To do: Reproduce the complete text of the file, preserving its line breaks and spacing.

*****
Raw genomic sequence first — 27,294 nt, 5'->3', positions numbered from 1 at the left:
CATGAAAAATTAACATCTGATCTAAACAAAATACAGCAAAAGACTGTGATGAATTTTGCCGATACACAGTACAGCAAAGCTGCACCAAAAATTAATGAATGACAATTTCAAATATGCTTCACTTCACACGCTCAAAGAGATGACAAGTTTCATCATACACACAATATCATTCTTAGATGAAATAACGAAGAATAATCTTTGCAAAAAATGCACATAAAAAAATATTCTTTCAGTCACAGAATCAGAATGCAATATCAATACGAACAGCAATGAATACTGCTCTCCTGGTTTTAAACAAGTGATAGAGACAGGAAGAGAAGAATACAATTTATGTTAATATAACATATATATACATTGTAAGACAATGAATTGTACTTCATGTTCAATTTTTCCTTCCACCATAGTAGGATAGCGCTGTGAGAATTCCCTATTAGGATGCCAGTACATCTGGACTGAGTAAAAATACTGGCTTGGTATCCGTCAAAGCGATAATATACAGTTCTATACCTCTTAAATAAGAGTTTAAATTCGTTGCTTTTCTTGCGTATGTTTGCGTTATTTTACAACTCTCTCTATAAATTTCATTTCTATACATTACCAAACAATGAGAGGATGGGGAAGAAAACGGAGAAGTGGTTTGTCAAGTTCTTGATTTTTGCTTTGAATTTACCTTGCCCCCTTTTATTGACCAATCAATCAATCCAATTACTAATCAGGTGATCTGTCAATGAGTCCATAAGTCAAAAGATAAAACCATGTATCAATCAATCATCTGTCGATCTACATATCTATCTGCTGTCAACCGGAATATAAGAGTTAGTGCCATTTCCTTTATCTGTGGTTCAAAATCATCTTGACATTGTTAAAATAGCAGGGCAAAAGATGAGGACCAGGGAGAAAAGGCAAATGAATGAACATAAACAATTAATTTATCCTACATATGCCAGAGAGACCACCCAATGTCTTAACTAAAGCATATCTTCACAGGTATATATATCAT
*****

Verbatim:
Raw genomic sequence first — 27,294 nt, 5'->3', positions numbered from 1 at the left:
CATGAAAAATTAACATCTGATCTAAACAAAATACAGCAAAAGACTGTGATGAATTTTGCCGATACACAGTACAGCAAAGCTGCACCAAAAATTAATGAATGACAATTTCAAATATGCTTCACTTCACACGCTCAAAGAGATGACAAGTTTCATCATACACACAATATCATTCTTAGATGAAATAACGAAGAATAATCTTTGCAAAAAATGCACATAAAAAAATATTCTTTCAGTCACAGAATCAGAATGCAATATCAATACGAACAGCAATGAATACTGCTCTCCTGGTTTTAAACAAGTGATAGAGACAGGAAGAGAAGAATACAATTTATGTTAATATAACATATATATACATTGTAAGACAATGAATTGTACTTCATGTTCAATTTTTCCTTCCACCATAGTAGGATAGCGCTGTGAGAATTCCCTATTAGGATGCCAGTACATCTGGACTGAGTAAAAATACTGGCTTGGTATCCGTCAAAGCGATAATATACAGTTCTATACCTCTTAAATAAGAGTTTAAATTCGTTGCTTTTCTTGCGTATGTTTGCGTTATTTTACAACTCTCTCTATAAATTTCATTTCTATACATTACCAAACAATGAGAGGATGGGGAAGAAAACGGAGAAGTGGTTTGTCAAGTTCTTGATTTTTGCTTTGAATTTACCTTGCCCCCTTTTATTGACCAATCAATCAATCCAATTACTAATCAGGTGATCTGTCAATGAGTCCATAAGTCAAAAGATAAAACCATGTATCAATCAATCATCTGTCGATCTACATATCTATCTGCTGTCAACCGGAATATAAGAGTTAGTGCCATTTCCTTTATCTGTGGTTCAAAATCATCTTGACATTGTTAAAATAGCAGGGCAAAAGATGAGGACCAGGGAGAAAAGGCAAATGAATGAACATAAACAATTAATTTATCCTACATATGCCAGAGAGACCACCCAATGTCTTAACTAAAGCATATCTTCACAGGTATATATATCAT